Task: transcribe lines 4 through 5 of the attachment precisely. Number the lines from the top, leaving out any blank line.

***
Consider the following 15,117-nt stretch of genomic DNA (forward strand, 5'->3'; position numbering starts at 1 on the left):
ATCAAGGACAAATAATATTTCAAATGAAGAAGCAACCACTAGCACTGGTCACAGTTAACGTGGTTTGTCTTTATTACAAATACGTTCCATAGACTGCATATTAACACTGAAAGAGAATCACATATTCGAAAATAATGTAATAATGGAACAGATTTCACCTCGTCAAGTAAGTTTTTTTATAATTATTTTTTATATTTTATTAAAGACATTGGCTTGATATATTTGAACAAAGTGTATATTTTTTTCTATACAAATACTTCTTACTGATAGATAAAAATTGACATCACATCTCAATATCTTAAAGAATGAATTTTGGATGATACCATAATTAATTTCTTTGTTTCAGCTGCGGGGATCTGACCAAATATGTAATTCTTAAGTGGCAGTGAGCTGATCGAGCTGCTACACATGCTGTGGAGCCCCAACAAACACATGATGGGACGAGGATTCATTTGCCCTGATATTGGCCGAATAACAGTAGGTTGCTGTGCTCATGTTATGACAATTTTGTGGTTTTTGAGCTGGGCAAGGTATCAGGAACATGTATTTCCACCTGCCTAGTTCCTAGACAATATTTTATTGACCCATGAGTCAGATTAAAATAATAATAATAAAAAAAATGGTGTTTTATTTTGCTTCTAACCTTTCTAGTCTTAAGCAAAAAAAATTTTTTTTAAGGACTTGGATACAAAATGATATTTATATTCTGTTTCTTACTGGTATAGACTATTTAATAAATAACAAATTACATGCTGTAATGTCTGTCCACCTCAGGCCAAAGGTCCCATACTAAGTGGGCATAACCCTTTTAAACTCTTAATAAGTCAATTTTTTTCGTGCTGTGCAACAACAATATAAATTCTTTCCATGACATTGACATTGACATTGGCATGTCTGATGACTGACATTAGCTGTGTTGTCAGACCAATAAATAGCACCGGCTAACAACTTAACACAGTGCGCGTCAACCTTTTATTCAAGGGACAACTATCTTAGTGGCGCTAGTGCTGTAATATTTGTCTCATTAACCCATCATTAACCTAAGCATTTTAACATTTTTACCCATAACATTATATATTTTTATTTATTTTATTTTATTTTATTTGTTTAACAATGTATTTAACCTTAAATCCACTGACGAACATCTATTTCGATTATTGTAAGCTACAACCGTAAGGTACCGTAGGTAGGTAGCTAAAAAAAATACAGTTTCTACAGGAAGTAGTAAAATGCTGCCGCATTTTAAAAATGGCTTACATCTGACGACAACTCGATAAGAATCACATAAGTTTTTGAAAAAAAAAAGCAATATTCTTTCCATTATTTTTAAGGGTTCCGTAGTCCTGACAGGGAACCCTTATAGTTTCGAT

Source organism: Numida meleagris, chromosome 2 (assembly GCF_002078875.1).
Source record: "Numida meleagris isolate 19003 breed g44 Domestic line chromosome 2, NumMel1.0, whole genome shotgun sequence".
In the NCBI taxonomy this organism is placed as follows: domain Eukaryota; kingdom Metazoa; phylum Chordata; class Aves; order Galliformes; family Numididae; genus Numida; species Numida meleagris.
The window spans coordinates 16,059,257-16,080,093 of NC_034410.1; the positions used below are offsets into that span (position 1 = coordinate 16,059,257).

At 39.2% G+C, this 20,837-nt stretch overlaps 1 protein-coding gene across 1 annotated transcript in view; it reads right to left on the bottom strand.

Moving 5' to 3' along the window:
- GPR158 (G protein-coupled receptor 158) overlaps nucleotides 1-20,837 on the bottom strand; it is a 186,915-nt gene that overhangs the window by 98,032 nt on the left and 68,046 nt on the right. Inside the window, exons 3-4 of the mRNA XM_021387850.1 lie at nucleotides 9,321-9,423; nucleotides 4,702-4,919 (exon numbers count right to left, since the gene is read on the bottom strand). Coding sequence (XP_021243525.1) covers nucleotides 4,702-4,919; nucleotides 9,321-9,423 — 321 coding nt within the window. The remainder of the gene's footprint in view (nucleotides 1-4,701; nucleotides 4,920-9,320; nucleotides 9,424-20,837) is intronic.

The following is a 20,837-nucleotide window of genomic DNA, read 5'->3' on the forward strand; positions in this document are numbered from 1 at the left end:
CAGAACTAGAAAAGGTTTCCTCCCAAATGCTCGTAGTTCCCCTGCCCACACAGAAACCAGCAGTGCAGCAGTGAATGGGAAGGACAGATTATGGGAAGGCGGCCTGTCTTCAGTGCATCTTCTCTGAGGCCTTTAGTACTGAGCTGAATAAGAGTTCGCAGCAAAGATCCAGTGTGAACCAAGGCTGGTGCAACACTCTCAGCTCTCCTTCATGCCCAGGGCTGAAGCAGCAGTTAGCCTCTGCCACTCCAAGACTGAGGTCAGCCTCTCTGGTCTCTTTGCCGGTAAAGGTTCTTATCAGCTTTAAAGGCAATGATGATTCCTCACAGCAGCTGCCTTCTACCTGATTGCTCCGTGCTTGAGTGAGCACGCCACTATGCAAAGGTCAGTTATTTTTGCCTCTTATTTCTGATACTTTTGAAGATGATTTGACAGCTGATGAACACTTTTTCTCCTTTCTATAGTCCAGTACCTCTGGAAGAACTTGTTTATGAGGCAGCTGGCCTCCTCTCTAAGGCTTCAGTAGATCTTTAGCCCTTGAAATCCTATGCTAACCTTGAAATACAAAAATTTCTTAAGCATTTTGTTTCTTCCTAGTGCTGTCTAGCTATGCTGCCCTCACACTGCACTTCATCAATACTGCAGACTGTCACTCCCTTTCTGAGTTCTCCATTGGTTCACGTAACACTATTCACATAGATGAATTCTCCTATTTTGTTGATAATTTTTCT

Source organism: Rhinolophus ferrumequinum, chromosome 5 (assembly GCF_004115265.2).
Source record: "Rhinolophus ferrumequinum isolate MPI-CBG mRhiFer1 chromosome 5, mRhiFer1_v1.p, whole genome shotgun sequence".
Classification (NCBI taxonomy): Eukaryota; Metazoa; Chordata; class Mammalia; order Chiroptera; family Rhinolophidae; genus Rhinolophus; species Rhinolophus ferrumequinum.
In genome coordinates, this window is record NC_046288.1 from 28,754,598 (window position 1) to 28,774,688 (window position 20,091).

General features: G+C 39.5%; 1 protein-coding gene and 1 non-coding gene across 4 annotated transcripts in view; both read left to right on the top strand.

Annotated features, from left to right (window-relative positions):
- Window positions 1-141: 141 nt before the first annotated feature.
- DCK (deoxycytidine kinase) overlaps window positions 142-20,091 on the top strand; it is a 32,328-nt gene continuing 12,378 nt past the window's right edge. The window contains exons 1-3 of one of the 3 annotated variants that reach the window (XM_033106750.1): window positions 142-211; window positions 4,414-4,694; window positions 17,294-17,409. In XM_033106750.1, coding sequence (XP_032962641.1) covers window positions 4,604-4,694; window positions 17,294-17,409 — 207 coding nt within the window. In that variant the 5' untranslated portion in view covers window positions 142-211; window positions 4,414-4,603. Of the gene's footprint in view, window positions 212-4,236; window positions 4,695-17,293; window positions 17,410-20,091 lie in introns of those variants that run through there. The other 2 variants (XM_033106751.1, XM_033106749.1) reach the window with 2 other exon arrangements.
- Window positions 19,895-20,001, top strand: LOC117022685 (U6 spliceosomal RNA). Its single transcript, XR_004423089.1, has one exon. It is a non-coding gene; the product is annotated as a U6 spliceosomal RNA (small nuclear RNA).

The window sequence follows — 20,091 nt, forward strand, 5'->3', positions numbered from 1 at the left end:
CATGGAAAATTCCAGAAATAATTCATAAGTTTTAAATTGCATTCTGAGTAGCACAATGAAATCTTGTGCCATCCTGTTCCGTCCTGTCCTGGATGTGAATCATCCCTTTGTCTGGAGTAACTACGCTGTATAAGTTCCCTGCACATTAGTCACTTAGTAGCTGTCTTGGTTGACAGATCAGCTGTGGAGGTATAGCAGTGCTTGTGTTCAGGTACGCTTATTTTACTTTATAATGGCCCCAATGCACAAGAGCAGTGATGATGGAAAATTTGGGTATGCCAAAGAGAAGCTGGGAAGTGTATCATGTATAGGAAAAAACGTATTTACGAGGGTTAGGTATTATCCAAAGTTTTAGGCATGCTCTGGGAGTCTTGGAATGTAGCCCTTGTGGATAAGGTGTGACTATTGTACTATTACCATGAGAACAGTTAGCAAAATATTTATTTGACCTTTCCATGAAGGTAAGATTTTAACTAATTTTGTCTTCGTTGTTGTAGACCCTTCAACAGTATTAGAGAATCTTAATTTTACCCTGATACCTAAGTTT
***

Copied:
Source record: "Numida meleagris isolate 19003 breed g44 Domestic line chromosome 2, NumMel1.0, whole genome shotgun sequence".
In the NCBI taxonomy this organism is placed as follows: domain Eukaryota; kingdom Metazoa; phylum Chordata; class Aves; order Galliformes; family Numididae; genus Numida; species Numida meleagris.